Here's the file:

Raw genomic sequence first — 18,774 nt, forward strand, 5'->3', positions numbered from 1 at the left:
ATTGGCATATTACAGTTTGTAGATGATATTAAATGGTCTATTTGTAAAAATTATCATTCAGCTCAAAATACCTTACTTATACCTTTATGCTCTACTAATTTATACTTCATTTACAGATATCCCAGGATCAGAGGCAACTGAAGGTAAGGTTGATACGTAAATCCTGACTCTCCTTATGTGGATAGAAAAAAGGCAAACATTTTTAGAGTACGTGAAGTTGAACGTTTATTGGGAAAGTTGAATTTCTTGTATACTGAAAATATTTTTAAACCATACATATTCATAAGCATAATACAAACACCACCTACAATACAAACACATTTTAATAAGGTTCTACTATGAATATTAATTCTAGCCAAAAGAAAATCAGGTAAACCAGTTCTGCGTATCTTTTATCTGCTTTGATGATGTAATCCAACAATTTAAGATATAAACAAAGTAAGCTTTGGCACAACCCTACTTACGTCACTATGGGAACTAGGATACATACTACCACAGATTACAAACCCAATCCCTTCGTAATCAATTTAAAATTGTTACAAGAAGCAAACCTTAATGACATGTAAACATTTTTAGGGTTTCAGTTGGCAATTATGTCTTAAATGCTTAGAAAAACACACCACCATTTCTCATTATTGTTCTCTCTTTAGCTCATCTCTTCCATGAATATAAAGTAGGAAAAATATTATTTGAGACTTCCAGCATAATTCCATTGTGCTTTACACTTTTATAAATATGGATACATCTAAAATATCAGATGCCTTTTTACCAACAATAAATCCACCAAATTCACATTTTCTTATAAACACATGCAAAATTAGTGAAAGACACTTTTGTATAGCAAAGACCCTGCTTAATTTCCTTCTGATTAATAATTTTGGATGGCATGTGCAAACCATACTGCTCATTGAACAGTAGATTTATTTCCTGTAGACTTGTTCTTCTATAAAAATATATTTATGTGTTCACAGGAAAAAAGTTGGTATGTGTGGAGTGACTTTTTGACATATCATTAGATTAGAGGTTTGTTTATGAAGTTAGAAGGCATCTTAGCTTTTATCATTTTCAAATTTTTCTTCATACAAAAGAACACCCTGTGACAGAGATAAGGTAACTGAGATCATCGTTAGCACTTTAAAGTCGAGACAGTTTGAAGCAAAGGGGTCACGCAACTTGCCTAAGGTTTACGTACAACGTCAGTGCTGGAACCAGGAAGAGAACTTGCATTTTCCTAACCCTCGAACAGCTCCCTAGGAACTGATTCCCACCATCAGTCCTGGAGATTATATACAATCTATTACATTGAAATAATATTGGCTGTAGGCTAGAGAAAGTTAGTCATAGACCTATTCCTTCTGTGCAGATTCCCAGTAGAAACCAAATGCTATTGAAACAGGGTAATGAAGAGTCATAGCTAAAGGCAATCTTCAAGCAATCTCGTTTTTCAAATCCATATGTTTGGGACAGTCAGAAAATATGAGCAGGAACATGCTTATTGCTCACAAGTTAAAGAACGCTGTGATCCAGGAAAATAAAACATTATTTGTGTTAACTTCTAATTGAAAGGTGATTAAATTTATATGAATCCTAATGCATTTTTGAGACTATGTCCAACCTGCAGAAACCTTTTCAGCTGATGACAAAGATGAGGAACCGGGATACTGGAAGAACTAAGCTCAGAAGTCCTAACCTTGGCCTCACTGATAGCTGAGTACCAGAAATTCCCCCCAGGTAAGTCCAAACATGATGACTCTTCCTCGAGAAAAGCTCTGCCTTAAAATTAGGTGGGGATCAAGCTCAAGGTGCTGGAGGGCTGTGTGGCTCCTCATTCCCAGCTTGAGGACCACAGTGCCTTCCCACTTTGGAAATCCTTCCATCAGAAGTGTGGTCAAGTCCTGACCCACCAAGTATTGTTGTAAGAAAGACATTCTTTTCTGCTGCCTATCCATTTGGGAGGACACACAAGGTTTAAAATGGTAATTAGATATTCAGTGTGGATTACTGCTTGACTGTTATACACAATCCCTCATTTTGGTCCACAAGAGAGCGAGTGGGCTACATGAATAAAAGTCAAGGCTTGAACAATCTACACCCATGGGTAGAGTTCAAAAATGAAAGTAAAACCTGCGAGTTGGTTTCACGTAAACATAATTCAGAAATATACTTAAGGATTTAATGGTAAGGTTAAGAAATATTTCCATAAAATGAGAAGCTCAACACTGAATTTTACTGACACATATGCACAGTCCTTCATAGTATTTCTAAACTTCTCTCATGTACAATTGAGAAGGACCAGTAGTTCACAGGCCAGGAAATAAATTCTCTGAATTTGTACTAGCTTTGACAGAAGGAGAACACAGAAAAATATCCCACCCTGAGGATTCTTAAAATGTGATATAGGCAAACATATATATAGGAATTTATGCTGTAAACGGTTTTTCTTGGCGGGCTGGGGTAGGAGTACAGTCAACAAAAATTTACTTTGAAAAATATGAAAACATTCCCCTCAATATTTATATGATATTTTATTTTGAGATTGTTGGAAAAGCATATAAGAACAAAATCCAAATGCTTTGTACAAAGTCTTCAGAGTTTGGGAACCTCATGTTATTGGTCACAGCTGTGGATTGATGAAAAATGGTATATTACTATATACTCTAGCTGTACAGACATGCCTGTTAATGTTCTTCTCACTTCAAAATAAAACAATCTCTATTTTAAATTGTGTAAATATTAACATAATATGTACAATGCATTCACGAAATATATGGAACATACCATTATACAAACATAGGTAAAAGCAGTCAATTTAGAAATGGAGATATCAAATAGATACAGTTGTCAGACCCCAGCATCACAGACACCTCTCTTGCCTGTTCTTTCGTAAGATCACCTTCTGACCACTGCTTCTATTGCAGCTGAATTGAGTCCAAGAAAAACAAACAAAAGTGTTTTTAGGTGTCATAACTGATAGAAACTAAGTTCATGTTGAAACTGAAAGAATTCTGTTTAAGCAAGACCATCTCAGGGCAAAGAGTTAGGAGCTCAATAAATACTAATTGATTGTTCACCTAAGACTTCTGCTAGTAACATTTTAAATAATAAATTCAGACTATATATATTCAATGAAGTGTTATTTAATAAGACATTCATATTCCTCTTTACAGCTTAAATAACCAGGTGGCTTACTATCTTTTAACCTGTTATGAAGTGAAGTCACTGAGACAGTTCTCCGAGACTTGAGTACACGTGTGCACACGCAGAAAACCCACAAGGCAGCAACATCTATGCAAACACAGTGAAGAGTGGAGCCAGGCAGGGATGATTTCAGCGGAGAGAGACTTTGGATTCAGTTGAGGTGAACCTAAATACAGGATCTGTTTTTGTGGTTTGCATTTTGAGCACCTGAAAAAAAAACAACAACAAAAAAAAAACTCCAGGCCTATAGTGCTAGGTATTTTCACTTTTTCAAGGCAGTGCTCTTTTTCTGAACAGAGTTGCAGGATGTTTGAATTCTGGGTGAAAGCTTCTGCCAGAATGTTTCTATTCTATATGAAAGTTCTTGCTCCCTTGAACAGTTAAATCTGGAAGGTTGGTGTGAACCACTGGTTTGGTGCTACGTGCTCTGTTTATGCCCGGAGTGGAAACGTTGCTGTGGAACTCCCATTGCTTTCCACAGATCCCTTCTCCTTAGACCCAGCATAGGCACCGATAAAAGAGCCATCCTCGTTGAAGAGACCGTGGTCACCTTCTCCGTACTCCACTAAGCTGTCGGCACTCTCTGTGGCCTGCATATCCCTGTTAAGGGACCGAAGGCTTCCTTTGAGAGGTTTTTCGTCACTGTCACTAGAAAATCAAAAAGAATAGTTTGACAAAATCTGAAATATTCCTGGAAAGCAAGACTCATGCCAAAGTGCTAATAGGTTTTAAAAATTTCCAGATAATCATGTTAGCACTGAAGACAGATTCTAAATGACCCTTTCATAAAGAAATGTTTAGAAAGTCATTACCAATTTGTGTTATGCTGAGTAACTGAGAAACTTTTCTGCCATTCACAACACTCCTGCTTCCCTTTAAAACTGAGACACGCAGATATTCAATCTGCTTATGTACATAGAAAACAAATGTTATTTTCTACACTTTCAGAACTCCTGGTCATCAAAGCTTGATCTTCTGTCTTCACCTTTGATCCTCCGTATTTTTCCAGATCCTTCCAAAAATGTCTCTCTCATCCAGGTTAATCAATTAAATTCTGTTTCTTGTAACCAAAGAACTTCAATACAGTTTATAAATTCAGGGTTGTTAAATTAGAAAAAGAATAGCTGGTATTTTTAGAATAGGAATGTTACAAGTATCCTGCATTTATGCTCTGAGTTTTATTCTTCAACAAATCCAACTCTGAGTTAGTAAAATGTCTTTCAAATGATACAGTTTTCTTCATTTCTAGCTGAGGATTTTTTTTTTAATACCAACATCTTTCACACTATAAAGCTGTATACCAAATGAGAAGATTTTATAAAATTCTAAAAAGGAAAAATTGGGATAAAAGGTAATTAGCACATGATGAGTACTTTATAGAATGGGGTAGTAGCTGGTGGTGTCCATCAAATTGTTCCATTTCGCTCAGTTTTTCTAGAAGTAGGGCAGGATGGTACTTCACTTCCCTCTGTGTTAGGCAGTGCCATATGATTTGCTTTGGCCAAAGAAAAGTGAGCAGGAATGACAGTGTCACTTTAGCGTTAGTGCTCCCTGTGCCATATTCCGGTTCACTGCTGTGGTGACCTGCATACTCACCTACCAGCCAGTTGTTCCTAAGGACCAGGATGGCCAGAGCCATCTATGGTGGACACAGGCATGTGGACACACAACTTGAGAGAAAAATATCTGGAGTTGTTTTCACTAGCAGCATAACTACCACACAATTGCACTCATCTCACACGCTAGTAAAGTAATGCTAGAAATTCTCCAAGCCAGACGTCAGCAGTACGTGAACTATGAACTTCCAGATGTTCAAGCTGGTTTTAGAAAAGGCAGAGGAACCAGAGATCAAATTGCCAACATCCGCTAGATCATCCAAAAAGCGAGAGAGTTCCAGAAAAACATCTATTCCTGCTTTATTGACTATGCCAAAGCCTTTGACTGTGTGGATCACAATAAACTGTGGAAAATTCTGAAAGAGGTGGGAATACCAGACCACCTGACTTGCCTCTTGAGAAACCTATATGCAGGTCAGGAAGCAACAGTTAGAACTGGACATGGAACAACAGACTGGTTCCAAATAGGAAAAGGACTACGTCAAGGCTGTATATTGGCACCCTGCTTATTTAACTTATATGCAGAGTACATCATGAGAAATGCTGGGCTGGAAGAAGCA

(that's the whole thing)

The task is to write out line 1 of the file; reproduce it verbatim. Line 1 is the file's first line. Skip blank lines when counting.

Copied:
Raw genomic sequence first — 18,774 nt, forward strand, 5'->3', positions numbered from 1 at the left: